Fall shifting to remote Cougar experience

To our Cougar community on the WSU Pullman campus:

We write today with disappointing news. Our fall 2020 semester at WSU Pullman will not be what we hoped, wanted, or planned.

Given the alarming rise in the number of COVID‑19 cases regionally and nationally, all undergraduate courses at WSU Pullman will be delivered at a distance and will be completed remotely, with extremely limited exceptions for in‑person instruction. Information regarding WSU Pullman graduate coursework and instructional delivery methods will be announced by August 1.

We are coordinating closely as a WSU system in finalizing plans for the fall. Our other campuses will announce their plans shortly.

We make this decision with the health and safety of our students, faculty, and staff foremost in our minds, and that principle will continue to guide us going forward.

We know this news has major consequences for our students and their loved ones. We understand the myriad of emotions that this decision will cause… sadness, frustration, disappointment, anger, and for others, a sense of relief.

To our first‑year Cougs, who have lost any semblance of a traditional senior year of high school and their first university experience; transfer students, who were eager to continue their education as Cougs; and our returning Cougs, who have worked hard to keep their community and peer relationships intact after a disrupted spring semester; we hear and see you.

Our faculty and staff will continue to work to provide a high‑quality Coug experience for our students while following current recommendations for protecting the health and safety of our community.

Nationally, institutions of higher education are making similar decisions. In the state of Washington and other locations where our students reside, there recently have been significant increases in the number of COVID‑19 infections and related deaths. In response to the growing number of cases in our state, Governor Jay Inslee tightened Phase III reopening guidelines on July 16.

We have seen what happens when this viral disease spreads unchecked. There is loss of human life. Inequitable health care systems have caused a disparate impact for Black, Latinx, lower‑income, and rural communities. Some of our communities would not have sufficient local health care capacity, including the City of Pullman and Whitman County, should there be a widespread COVID‑19 outbreak. There is potential for significant known and unknown long‑term health consequences for people of all ages.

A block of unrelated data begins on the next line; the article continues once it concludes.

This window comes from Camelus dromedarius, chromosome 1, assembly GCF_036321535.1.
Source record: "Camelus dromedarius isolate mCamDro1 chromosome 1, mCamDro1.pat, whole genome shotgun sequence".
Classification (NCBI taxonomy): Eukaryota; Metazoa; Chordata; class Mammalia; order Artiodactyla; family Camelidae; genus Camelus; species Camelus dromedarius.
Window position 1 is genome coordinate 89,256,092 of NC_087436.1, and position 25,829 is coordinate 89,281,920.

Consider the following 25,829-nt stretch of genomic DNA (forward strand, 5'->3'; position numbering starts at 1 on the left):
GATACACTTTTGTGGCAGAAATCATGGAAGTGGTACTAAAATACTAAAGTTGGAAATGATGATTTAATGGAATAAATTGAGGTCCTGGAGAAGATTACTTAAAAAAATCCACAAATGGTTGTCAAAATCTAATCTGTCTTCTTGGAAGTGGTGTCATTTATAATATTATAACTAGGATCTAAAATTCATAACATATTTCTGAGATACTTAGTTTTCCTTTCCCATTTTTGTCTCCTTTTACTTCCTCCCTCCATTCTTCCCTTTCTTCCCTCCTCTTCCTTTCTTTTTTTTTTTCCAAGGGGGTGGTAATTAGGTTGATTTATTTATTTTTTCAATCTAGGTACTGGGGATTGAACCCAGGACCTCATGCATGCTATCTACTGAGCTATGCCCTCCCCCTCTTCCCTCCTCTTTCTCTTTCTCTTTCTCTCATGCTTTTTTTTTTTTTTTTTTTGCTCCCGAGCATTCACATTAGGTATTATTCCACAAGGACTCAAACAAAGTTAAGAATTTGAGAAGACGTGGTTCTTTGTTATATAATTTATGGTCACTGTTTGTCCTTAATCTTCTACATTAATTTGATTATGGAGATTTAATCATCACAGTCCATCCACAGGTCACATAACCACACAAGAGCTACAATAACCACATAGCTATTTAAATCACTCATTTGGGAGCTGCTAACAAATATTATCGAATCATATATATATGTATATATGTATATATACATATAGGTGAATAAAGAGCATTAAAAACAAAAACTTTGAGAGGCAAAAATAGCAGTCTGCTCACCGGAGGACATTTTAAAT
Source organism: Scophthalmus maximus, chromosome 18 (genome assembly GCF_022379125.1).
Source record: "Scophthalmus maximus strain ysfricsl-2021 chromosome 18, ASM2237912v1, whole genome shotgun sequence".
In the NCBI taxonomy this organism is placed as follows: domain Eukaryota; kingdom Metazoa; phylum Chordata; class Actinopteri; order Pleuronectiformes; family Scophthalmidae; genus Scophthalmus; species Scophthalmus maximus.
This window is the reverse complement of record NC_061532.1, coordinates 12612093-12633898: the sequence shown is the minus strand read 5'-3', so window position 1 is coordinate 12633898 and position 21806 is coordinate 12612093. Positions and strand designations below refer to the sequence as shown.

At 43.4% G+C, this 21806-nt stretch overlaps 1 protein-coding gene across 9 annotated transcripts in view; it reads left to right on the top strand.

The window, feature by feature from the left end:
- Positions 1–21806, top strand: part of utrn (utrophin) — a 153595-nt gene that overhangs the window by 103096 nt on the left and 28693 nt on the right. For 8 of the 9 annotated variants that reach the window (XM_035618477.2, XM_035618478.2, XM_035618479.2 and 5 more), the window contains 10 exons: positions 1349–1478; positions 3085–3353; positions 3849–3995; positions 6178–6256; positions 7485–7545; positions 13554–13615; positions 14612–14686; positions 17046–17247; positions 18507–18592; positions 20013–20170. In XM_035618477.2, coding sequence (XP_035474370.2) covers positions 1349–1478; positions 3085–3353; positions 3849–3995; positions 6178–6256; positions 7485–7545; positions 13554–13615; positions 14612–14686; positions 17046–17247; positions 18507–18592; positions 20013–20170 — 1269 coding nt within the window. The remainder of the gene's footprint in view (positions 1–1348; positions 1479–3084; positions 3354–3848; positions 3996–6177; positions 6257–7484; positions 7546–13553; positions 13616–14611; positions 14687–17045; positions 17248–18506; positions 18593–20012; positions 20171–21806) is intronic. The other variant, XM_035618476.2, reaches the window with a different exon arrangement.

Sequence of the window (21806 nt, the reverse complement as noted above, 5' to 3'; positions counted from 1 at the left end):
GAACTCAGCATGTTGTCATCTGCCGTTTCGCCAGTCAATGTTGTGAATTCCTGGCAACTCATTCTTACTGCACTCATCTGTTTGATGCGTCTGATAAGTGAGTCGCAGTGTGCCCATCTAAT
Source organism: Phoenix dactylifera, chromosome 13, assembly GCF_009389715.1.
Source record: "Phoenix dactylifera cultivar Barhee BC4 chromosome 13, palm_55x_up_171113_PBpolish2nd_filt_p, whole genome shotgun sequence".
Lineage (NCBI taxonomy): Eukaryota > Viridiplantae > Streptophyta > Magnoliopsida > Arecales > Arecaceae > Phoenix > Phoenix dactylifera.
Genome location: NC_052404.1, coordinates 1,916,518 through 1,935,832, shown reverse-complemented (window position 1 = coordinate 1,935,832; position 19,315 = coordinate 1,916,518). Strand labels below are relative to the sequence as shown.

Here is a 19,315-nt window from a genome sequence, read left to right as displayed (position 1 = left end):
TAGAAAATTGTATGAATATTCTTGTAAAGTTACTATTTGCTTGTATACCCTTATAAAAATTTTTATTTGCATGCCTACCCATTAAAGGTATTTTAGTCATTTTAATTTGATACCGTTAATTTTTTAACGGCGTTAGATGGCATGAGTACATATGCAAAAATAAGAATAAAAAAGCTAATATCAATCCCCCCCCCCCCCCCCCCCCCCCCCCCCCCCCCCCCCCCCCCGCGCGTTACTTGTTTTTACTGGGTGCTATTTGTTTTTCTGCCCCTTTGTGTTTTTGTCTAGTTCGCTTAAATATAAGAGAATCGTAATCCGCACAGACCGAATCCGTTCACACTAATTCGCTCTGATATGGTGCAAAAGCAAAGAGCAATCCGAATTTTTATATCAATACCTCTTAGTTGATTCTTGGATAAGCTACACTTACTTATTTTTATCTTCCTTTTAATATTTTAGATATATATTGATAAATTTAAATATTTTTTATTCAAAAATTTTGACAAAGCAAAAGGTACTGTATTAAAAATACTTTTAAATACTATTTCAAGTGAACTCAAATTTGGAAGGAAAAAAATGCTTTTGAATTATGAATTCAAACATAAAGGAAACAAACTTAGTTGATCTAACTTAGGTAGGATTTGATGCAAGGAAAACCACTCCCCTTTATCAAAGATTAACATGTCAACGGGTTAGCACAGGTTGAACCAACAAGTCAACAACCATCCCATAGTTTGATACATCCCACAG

Students, if you can stay at your permanent residence during this current phase of the COVID‑19 outbreak, please continue progressing toward your degree from home.

Our University-owned apartments will open as planned. University-owned residence halls will open August 15, but only for those students who have a demonstrated institutional need and are approved to live on campus. Please review the fall housing information and the Q&A below and take the appropriate action for your situation.

Food service will be available with limited offerings, and we will adhere to occupancy guidelines in dining halls. Recreation and other community-building centers and activities will remain operational with limited in‑person services. Most opportunities in student life will be available for virtual engagement. Cougar Health Services will continue to provide medical and mental health care for WSU Pullman students.

We remain committed to working together through this uncharted territory in a way that keeps all of us as safe and healthy as possible. Thank you for your support.

Best regards,

Kirk Schulz

Elizabeth Chilton
Provost and Executive Vice President

Mary Jo Gonzales
Vice President of Student Affairs